Five Questions With: Dr. Rhona Trauvitch

 

Dr. Rhona Trauvitch is a recent and welcome addition to the faculty at FIU’s English Department. Her courses cover a vast array of topics and interests, such as Literary Tropes in Moving Images (ENG 4132) and Short Stories of Horror and the Weird (LIT 4001). She received her Ph. D. in Comparative Literature at the University of Massachusetts Amherst and taught there before coming to FIU.

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Favorite Superhero Movie Poll Results!

It can be easy to get lost with the sheer amount of superhero films being pumped out every year (Nearly 12 in the last two years). While many fall into the simply “good” category or maybe even “pretty good”, there are those which are widely considered to be “great”. We hand-picked a few of those superhero films that, for one reason or another, have come to be regarded as the shining standards of the genre and asked you to pick YOUR favorites. Here are the top three superhero films, according to you:

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Five Questions with: Professor Orly Shuber

 

Orly Shuber, who will be teaching a course on New Hollywood Cinema (ENG 4132) in the upcoming Fall semester, was born and raised in Buenos Aires, Argentina and lived in Tel Aviv before ending up in Miami. She is a multi-faceted filmmaker who has shot and produced several documentaries on topics ranging from art, to architecture and design in collaboration with different museums such as the Los Angeles Museum of the Holocaust, the Architecture + Design Museum, the Coral Gables Museum, and the Patricia and Phillip Frost Museum of Science. She earned a Bachelor’s degree from the University of Miami’s School of Communication before earning her Masters of Fine Arts from the School of Cinematic Arts at the University of Southern California. Professor Shuber teaches production at Miami International University of Art & Design and film studies at FIU, where she generally teaches Communication in Film (COM 3417) among other special topic courses.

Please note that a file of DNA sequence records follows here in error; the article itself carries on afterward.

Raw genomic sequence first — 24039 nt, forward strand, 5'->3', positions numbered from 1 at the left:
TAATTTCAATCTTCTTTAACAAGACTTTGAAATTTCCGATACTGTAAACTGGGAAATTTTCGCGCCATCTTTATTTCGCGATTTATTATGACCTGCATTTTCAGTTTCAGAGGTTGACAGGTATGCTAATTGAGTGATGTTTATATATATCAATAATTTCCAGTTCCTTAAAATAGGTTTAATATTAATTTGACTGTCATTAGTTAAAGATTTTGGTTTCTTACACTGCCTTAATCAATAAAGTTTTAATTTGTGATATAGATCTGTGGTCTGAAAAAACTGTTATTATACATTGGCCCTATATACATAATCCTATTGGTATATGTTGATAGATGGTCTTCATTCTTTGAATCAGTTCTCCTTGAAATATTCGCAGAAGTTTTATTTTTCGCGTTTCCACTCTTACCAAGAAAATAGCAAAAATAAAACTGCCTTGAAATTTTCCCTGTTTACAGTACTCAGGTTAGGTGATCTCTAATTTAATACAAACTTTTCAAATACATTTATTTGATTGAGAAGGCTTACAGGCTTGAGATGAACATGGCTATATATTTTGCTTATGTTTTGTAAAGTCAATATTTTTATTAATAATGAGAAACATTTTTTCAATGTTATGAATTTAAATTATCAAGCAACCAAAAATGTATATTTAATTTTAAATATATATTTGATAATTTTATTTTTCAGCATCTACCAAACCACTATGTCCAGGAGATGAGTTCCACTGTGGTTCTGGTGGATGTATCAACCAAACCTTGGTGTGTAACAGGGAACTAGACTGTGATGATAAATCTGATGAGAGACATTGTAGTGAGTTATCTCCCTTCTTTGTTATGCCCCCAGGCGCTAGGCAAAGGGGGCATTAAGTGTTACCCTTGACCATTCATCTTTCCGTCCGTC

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Reviving the Love for Film through Art House Theaters

 

In Ancient Greece, audiences gathered by the thousands to share in their appreciation for the theater and to witness stories which conveyed their experiences on stage. Today, the closest anyone can come to that unified assemblage is at the movies. While the latest blockbuster film is playing at your local AMC or Cobb, Coral Gables Art Cinema focuses on films of a different kind. Through their After Hours Program, the Gables Cinema is bringing back “the best films you never saw on the big screen (or maybe you did) from late-night cult classics to foreign favorites and even summer blockbusters every Saturday at 11:45 pm,” as advertised on their website. The big draw for me involves their 35 mm and 70 mm film screenings which set them apart from other independent cinemas. From the screening of Ghostbusters in 70 mm to their screenings of Metropolis and Nosferatu played with an original, live score, Coral Gables Art Cinema is reviving the love and appreciation of film as an art form.

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